Lake of Dreams:At this surreal lakeside show at Wynn Las Vegas, hop between three cocktail bars: the opulent Overlook Lounge, Asia-inspired Bar Parasol, and Aft Cocktail Deck, which has superyacht vibes. The cocktails mixed here by Mariena Mercer Boarini are as creative as they are delicious, and you’ll have the surreal perk of being serenaded across the lake by a giant, mechanical frog.
Marquee Nightclub & Dayclub: Celebrity DJs spin EDM, house and hip hop amid light shows to crowds of up to 5,000 revellers dancing the night away. It morphs into a day club in the morning when the party rolls on in infinity pools and at an outdoor party deck.
Like a local
Take a hike: Las Vegas has outstanding desert hiking, with many trailheads under an hour’s drive from Downtown. Try the 2.2-mile trail from Calico Tanks into Red Rock Canyon, which winds over pink sandstone hills and ends at a magnificent viewpoint overlooking the Strip.
Chinatown:This three-mile stretch of Spring Mountain Road, commonly known as Chinatown Vegas, is lined with strip malls. But behind this shabby veneer are some of Vegas’s most interesting bars and restaurants. Head to kitschy The Golden Tiki, where any drink can be set on fire for $1 (80p); the Sand Dollar Lounge for blues and occasional surprise performances by ZZ Top’s Billy Gibbons; or restaurants like Shanghai Taste for authentic xiao long bao.
Arts District: Covered with murals by local artists and famous for its monthly First Friday street festival, which features live music and food trucks, this up-and-coming neighbourhood is the place to go for craft beer, art galleries and eclectic shops.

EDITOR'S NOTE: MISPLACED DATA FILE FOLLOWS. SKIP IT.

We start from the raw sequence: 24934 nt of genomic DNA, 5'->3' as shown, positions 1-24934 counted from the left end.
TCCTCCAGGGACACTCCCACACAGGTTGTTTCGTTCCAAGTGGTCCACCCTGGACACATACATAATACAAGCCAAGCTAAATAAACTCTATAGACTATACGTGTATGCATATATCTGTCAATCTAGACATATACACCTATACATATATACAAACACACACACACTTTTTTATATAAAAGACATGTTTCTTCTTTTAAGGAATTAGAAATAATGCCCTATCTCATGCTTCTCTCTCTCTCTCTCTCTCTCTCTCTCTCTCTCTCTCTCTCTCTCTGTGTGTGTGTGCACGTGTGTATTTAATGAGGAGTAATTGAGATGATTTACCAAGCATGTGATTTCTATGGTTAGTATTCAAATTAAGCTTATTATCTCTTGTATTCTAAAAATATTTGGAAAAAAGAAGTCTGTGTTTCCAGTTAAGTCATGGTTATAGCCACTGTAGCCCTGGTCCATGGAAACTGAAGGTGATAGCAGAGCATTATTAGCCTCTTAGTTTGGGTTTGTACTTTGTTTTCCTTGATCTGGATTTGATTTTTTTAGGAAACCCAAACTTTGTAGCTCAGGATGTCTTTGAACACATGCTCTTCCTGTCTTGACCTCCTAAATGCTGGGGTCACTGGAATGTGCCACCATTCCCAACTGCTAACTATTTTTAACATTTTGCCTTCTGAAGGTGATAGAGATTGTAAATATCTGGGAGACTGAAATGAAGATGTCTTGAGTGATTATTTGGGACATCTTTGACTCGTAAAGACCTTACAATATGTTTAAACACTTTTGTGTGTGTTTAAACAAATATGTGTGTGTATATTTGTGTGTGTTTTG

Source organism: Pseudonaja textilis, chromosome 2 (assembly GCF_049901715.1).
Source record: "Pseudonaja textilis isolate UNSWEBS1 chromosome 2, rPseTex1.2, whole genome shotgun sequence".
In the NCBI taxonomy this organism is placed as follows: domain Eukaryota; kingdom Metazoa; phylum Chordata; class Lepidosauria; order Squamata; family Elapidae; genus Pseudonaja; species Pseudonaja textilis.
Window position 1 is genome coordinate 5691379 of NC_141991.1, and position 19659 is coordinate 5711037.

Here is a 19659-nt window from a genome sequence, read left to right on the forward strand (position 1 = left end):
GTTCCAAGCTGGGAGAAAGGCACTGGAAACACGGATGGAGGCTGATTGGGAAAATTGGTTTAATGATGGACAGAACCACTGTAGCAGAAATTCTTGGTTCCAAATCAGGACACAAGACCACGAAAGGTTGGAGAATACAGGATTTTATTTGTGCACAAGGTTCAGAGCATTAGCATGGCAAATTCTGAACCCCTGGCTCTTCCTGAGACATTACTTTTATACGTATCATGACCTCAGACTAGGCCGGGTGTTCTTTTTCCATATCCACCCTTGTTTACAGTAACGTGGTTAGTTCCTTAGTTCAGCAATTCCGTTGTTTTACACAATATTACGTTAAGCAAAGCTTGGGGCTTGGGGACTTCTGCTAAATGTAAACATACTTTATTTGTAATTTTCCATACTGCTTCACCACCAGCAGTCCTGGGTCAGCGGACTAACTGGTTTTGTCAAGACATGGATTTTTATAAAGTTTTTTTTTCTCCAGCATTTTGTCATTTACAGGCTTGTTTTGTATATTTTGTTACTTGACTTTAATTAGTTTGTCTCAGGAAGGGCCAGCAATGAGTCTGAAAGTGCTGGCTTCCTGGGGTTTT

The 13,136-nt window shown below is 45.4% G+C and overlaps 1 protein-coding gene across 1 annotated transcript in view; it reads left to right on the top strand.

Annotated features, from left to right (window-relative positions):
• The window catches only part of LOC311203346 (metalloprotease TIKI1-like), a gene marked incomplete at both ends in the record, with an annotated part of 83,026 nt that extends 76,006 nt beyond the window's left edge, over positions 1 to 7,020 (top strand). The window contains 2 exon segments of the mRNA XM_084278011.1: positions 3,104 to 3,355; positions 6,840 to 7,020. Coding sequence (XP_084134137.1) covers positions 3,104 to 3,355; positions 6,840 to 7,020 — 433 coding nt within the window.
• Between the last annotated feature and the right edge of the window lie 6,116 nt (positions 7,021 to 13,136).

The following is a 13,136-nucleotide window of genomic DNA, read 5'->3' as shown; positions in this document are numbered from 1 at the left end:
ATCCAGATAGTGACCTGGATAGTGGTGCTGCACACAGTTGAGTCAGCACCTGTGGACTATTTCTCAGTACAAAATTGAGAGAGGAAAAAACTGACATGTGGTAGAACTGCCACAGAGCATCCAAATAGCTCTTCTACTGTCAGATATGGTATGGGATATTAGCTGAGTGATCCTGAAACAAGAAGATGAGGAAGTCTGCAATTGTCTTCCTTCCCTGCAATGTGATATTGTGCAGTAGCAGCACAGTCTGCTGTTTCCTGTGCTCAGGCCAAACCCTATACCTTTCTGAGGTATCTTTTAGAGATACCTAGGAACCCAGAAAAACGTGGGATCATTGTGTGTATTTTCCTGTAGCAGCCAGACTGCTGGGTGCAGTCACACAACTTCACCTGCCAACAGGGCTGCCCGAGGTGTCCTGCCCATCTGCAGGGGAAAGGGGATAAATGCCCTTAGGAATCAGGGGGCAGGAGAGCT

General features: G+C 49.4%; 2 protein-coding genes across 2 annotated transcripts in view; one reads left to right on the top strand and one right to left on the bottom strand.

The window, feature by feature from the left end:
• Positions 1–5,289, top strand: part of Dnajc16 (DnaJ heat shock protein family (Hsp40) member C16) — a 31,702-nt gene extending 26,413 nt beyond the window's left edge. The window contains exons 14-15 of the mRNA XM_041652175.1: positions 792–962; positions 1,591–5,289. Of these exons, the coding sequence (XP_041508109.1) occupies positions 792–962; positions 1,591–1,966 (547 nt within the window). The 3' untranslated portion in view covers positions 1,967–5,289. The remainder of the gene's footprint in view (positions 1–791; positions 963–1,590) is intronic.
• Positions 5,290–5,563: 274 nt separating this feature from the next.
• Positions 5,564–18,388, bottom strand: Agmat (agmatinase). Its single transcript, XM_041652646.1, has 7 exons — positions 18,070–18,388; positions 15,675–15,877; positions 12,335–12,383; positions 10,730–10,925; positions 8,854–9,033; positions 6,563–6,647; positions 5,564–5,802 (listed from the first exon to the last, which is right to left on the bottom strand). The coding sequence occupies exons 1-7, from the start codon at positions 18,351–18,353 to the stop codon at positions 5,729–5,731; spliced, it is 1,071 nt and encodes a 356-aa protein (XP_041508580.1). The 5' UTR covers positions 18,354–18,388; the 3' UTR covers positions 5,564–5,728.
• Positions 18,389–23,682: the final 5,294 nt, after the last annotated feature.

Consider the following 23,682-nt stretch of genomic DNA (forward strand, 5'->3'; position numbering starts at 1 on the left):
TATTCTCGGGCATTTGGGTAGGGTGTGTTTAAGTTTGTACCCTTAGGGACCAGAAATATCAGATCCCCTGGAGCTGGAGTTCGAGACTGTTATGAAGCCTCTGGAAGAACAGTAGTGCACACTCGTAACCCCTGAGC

Getting there & around
British Airways and Virgin Atlantic offer nonstop daily flights from Heathrow. Other carriers such as Iberia, American Airlines andUnited Airlines offer one-stop flights via US hubs.
Average flight time: 10h30m.
It’s possible to explore most of Las Vegas’s main attractions on foot, by taxi or by monorail. The latter is the best way to travel around the Strip, with a two-day pass costing $29 (£23).Many hotels outside of the centre offer free shuttle buses to the Strip. For sights further afield, book a tour or rent a car from companies such as Sixtand Budget.
When to go
September to October and March to April have the most comfortable temperatures and clear skies. Peak summer (June to mid September) can be scalding, with temperatures climbing to around 38C, while December to February can cool to as low as 7C, with more chance of rain.
Visit Las Vegas
Fodor’s Las Vegas, £14.99
How to do it
Five nights in Las Vegas with Audley Travel costs from £2,230 per person. The price includes economy flights, accommodation on a room-only basis in a Luxury King Suite at the Venetian Las Vegas, a Downtown food tour and tickets to a Cirque du Soleil show.
Published in the Jul/Aug 2022 issue ofNational Geographic Traveller (UK)